Russian text at Radiotserkov
(posted 24 June 1998)
BOOK BURNING IN EKATERINBURG CONFIRMED
Nezavisimaia gazeta--religiia, 17 June 1998
by Svetlana Dobrynina, Sergei Vasiliev
The recognition of books by famous Orthodox theologians as "heretical" and their public burning in Ekaterinburg rocked not only the Russian Orthodox church but also the entire Orthodox world. At the beginning of May from the library of the diocesan parochial school were taken the books of famous Orthodox theologians of the twentieth century archpresbyters Alexander Schmemann and John Meyendorff as well as archpriests Nikolai Afanasiev and Alexander Men. A bit later these books were burned in the yard of the church school and priest Oleg Vokhmianin, who refused to renounce "their" doctrine, was banned from the ministry. For almost a month the diocese maintained silence. Today we continue the topic raised in NG on 29 May 1998.
The first to decide to comment on the situation was Archbishop Sergius of Solnechnogorsk, the administrator of affairs of the Moscow patriarchate. In an interview with the newspaper Moscow Times he noted: "I spoke with Master Nikon and he said that there was no burning. Theology is not sacred scripture. It is possible to agree with theologians or not. The more variety of opinions, the better. I do not imagine that such stupidity occurred. Master Nikon is after all a contemporary man and has contemporary views. If this were to be officially confirmed, then I would view it negatively."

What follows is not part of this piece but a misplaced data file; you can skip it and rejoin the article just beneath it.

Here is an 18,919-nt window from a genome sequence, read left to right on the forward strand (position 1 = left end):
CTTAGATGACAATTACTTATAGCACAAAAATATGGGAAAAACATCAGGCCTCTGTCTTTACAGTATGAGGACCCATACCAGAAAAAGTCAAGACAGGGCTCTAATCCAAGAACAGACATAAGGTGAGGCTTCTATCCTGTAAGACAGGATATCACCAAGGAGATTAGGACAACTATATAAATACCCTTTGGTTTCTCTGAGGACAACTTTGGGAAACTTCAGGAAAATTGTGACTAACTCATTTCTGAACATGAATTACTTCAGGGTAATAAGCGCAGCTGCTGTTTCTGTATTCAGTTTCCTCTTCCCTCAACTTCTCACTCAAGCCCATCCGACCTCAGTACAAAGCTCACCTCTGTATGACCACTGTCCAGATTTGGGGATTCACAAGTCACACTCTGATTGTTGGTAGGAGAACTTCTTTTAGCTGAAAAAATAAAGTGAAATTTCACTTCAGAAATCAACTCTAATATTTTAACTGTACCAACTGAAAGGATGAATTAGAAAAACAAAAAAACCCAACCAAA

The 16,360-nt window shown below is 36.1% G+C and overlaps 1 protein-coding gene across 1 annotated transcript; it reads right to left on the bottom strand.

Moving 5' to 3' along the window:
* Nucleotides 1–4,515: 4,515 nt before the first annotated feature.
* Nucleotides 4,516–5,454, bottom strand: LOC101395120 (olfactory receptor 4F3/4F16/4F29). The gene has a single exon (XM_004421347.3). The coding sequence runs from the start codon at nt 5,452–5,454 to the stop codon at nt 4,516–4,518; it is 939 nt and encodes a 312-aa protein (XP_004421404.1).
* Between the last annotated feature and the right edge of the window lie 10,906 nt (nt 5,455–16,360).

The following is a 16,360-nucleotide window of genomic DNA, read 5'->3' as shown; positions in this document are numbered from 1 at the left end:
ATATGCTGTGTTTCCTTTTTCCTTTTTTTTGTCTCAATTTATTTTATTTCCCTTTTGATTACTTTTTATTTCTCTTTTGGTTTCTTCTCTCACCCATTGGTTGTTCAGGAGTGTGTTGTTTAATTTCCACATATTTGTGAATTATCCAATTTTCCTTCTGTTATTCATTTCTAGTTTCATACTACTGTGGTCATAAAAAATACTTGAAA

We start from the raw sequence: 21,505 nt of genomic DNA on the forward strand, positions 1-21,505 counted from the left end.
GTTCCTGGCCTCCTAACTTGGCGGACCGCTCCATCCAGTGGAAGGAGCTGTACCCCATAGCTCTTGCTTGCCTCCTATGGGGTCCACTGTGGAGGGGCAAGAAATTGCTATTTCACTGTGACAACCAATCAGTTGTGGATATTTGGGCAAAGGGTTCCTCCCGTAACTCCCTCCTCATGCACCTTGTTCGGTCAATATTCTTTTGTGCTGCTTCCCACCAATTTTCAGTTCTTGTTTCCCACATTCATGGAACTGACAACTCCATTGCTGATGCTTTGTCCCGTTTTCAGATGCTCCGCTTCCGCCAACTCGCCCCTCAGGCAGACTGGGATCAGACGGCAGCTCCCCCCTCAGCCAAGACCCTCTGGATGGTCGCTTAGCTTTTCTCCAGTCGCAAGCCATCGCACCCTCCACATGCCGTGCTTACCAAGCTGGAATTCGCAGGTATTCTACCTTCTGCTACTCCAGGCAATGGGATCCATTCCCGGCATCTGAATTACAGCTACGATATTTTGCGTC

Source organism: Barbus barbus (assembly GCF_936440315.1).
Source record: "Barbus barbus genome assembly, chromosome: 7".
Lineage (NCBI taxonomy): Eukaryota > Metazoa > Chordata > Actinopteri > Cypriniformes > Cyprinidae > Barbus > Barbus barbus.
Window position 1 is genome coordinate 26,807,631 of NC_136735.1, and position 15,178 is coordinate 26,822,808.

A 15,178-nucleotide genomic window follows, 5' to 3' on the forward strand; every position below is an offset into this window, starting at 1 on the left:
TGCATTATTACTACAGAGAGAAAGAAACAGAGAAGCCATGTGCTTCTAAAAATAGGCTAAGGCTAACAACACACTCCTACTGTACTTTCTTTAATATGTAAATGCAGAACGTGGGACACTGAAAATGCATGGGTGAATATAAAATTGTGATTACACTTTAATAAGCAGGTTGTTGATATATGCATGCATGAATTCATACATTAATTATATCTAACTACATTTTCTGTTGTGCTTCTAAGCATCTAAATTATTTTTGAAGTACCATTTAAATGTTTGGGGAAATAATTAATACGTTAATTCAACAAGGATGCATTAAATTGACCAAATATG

Soon it became clear that the burning of books nevertheless did occur, the "stupidity happened." And although there has been no official comment from Bishop Nikon yet, it is not only the watchmen of the church school who have talked about the burning. In a conversation with the commissioner for religious matters of the government of Sverdlovsk region, Viktor Smirnov, Bishop Nikon acknowledged that he indeed gave an oral order for the burning of books. However the list of the books to be burned, according to Bishop Nikon, was limited to works of Alexander Men. The bishop explained his action as an attempt to protect Russian Orthodoxy, which holds to historically orthodox positions, from free interpretations of the teachings of Christ. The censor of the Ekaterinburg diocese, Fr Avraam, in conversation with Smirnov, noted that this step was involuntary and he himself did not approve of such a demonstrative action.
Eyewitnesses included pupils of the church school. Frightened by the administration they could only explain vaguely that "you can get into trouble" for reading Fr Alexander Men and that as regards John Meyendorff, there was a time when his works were studied but now they have been confiscated and they will not be used as texts. The students also reported that some kind of plot had been uncovered in Moscow and its participants were actively at work in Ekaterinburg.
Meanwhile it is worth specifying: books have been burned in Ekaterinburg diocese long ago, since the time of Bishop Melchizedek. So that by the time Bishop Nikon arrived at the diocesan see this action had become a local tradition.